Ideas seem much simpler when they are just a little voice in your head, but when you try to express them, you realize that they aren’t so clear cut. That can be frustrating, but it also gives you a chance to think things through in a more disciplined way.
I never planned to be a writer. In fact, it was something I actively avoided. As a publishing CEO, I felt it was important to steer clear of the creative process. When business side people start inserting themselves into creative work, it usually leads to trouble. So I focused on supporting other people’s creativity rather than pursuing my own. But a strange confluence of events led to a blog, which found an audience and led to me becoming a contributor on Forbes and Harvard Business Review. That, in turn, led to an even bigger audience and, more recently, a book deal. So now, I guess I’m a full fledged writer. I’m one of the last people you’d expect to become a writer. I wasn’t very interested in writing in school and, to be honest, wasn’t particularly good at it when I first started my blog. Yet the truth is that talent is overrated and anyone can learn to be creative over time. So here’s five things that I’ve learned along the way that can help you unlock your own creativity.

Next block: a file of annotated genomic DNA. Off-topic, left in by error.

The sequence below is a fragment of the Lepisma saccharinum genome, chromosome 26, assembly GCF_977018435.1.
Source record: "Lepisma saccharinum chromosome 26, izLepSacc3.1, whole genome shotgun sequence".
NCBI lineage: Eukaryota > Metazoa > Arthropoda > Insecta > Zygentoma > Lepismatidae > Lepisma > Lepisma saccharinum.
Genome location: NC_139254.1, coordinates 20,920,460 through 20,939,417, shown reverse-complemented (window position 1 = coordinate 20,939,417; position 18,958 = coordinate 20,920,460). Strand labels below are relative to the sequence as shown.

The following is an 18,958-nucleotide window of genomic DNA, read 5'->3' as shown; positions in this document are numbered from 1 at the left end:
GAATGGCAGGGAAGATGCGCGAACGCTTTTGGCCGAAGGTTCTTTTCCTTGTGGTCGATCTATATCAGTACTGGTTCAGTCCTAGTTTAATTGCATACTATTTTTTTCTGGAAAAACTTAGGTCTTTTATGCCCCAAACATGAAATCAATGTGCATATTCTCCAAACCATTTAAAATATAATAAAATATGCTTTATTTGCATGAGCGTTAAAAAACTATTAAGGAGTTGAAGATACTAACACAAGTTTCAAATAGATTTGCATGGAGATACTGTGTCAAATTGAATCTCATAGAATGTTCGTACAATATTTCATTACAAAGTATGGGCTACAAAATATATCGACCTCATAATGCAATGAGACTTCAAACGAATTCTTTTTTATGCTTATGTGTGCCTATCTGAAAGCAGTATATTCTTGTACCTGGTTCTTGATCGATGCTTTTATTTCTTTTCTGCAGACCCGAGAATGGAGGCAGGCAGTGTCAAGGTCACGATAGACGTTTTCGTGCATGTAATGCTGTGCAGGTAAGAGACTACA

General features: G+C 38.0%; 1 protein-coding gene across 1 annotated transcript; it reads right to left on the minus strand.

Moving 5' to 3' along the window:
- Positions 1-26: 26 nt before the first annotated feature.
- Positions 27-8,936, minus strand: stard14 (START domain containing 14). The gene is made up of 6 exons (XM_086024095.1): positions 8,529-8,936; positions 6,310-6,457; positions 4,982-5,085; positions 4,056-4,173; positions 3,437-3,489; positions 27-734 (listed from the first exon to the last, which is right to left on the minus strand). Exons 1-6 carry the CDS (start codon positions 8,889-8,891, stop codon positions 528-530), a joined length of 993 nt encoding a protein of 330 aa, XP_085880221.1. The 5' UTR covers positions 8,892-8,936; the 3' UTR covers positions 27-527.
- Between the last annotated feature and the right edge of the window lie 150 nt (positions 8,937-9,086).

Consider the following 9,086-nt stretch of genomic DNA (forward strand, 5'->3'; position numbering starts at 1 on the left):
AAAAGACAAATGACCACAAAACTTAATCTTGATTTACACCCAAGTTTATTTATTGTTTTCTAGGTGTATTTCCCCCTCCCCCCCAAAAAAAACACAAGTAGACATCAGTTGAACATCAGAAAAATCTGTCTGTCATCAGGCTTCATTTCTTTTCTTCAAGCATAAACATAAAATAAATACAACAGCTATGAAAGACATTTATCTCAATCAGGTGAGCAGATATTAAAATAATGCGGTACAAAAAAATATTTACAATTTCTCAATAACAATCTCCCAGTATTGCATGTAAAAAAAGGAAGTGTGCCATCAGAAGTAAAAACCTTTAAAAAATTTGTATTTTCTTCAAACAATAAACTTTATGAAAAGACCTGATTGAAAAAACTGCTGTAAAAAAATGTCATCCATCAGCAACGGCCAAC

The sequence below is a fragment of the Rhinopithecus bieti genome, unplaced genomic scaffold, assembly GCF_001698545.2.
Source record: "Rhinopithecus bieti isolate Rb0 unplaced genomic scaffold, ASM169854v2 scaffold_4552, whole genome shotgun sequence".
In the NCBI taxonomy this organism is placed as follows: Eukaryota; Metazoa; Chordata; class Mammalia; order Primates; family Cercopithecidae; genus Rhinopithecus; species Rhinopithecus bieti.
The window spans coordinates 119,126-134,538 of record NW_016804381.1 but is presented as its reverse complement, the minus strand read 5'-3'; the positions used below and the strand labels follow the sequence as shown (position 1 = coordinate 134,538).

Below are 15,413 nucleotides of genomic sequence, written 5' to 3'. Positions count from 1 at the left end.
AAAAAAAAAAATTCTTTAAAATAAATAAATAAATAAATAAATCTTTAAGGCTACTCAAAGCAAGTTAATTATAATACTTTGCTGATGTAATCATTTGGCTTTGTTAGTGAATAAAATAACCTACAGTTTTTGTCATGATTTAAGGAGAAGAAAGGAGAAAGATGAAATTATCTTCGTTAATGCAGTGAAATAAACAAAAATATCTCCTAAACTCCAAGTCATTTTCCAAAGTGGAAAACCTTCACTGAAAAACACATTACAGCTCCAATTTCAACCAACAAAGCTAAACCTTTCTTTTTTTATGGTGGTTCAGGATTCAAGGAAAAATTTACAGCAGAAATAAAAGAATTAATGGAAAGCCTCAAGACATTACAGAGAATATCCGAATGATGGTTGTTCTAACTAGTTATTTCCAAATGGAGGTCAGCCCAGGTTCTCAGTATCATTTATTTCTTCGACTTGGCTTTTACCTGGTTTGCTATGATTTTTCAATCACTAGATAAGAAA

Kilde: The Creativity Post